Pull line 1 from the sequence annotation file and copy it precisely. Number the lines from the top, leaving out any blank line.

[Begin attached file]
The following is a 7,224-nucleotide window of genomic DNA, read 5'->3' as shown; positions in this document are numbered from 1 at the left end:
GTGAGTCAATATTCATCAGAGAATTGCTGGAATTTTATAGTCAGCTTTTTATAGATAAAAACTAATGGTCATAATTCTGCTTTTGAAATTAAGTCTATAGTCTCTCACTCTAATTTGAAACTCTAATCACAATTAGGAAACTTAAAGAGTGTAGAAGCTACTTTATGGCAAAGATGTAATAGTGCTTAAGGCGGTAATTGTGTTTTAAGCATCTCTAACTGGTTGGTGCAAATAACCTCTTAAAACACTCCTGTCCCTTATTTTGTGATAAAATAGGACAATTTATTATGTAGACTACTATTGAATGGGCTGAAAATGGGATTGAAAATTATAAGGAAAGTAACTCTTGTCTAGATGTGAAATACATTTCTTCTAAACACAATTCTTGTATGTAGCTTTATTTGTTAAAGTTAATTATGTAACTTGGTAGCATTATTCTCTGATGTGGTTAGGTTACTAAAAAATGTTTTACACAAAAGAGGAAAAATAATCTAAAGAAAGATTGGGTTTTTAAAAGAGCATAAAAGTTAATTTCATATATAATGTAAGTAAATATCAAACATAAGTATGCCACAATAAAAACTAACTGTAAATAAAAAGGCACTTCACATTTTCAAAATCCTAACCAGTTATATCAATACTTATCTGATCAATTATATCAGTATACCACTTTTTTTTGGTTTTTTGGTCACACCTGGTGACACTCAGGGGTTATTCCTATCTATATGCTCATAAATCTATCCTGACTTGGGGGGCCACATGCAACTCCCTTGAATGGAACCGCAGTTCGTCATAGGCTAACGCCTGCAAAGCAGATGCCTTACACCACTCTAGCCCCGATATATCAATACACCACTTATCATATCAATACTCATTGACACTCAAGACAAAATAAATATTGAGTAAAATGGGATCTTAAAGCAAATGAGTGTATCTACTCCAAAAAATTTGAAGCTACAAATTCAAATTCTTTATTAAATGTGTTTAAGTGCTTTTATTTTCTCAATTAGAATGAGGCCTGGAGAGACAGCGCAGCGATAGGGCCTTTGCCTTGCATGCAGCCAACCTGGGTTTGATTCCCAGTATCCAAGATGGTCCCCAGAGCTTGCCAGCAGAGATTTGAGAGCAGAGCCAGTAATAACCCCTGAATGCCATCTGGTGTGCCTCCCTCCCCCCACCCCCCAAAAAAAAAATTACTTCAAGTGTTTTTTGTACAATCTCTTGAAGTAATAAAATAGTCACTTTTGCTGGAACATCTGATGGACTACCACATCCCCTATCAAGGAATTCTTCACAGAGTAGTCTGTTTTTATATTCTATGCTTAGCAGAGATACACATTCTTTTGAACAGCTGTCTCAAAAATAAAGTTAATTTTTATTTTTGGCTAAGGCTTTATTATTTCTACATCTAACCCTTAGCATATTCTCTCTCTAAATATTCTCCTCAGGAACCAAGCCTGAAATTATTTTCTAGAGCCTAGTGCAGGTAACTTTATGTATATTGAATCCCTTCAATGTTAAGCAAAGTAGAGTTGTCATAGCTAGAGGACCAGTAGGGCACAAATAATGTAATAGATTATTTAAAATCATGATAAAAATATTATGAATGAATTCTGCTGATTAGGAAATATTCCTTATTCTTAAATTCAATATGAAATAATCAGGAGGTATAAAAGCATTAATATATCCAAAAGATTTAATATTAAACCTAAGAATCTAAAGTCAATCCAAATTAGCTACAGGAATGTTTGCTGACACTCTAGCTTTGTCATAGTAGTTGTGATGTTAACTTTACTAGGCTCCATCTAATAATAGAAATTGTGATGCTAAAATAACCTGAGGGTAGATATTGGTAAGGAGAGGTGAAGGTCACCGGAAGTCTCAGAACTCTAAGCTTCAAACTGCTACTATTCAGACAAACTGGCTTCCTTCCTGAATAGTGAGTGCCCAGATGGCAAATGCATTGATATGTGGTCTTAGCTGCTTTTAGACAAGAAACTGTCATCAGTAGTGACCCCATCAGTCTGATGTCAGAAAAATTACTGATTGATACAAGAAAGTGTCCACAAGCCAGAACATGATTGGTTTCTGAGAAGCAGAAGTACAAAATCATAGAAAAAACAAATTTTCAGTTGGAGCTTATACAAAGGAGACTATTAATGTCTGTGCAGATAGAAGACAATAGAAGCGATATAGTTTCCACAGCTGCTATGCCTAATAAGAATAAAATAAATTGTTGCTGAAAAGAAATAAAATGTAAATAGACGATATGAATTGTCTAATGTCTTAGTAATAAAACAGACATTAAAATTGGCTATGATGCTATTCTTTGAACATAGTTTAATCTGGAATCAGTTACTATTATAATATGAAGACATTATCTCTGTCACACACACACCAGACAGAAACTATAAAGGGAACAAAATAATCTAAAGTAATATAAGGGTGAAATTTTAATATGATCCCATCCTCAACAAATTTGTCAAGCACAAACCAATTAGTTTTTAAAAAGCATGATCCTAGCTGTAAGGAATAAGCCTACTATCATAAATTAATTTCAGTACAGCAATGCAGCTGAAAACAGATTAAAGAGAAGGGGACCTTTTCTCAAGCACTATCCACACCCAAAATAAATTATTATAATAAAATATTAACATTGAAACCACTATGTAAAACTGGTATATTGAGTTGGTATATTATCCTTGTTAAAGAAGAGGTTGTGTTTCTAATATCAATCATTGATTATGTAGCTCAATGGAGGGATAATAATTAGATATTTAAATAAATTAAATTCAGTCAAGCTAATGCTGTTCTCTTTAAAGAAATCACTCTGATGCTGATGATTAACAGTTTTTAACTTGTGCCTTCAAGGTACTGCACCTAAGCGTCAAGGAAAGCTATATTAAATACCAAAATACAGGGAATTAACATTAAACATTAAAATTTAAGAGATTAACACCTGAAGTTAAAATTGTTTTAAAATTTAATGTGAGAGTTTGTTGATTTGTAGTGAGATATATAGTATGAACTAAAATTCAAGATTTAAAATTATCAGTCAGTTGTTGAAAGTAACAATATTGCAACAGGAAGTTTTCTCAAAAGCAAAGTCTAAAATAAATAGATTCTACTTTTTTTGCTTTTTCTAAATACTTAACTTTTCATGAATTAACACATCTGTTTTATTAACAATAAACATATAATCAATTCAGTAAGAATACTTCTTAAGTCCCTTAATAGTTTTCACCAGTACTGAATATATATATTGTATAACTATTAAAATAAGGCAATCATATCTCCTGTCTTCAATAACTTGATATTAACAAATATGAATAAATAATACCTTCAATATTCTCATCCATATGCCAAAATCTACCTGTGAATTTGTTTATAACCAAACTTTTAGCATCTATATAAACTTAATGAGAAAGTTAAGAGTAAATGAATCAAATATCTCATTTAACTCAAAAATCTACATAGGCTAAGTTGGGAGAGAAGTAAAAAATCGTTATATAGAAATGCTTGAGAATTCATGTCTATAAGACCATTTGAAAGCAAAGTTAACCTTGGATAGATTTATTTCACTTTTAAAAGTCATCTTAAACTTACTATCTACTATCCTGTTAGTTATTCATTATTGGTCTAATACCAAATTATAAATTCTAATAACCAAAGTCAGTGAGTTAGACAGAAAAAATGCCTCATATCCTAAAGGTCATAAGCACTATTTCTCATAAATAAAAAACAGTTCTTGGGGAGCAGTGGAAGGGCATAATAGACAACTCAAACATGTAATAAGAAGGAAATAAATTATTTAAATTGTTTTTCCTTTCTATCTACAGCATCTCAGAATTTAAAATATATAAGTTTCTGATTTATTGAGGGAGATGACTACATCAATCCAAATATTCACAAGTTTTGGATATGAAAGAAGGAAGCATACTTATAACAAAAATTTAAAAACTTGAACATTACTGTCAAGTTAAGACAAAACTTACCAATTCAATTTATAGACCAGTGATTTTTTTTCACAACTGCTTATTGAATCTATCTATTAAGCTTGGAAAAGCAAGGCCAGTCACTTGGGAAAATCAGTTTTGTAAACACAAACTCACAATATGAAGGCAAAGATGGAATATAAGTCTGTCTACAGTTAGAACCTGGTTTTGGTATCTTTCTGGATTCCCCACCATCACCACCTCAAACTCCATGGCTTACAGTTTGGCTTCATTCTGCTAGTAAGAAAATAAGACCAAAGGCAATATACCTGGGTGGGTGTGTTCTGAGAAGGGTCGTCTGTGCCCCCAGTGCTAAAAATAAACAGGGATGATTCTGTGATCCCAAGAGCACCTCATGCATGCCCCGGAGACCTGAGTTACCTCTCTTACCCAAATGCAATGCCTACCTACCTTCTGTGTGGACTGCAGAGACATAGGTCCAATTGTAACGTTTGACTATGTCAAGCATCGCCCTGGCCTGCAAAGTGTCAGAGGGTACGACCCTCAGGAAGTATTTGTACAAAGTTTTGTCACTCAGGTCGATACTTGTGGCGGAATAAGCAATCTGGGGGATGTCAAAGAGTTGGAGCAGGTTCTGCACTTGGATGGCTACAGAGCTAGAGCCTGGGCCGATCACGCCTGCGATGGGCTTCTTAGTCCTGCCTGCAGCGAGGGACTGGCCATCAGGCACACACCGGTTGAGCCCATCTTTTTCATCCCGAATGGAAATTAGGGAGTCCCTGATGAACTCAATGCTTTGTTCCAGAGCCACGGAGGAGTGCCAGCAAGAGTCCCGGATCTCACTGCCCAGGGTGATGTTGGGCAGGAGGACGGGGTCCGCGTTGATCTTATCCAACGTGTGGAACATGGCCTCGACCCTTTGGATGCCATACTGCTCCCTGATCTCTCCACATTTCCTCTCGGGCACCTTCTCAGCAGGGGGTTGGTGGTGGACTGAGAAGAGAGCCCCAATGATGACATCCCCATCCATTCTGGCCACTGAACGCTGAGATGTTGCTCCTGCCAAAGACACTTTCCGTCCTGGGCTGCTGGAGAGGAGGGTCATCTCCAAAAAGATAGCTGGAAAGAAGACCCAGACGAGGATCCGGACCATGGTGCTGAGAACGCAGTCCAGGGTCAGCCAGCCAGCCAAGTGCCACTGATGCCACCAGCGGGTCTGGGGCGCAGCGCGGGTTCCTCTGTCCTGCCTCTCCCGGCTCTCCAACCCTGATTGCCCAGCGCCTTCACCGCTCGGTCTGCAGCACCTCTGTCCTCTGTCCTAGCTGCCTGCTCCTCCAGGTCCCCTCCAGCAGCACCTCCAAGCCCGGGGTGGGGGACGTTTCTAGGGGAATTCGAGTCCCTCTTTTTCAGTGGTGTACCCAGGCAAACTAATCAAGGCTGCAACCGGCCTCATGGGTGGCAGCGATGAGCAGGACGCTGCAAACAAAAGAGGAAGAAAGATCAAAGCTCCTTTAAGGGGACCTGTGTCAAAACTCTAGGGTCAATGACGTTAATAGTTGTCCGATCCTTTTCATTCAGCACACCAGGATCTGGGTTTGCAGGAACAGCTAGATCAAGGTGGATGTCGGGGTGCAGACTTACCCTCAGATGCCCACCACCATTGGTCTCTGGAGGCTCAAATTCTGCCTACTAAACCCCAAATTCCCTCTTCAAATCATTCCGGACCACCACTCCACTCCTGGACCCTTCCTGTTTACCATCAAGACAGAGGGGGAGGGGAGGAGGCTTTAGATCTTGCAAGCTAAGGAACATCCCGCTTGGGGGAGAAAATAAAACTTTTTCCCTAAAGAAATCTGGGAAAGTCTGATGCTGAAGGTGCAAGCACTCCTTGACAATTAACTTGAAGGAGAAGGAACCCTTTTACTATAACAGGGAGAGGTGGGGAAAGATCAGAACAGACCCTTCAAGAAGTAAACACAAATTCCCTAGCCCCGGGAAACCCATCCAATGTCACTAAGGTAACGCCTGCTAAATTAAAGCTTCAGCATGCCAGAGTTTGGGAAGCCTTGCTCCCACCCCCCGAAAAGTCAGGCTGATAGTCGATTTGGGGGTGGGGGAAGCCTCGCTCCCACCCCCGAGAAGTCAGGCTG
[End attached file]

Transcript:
The following is a 7,224-nucleotide window of genomic DNA, read 5'->3' as shown; positions in this document are numbered from 1 at the left end: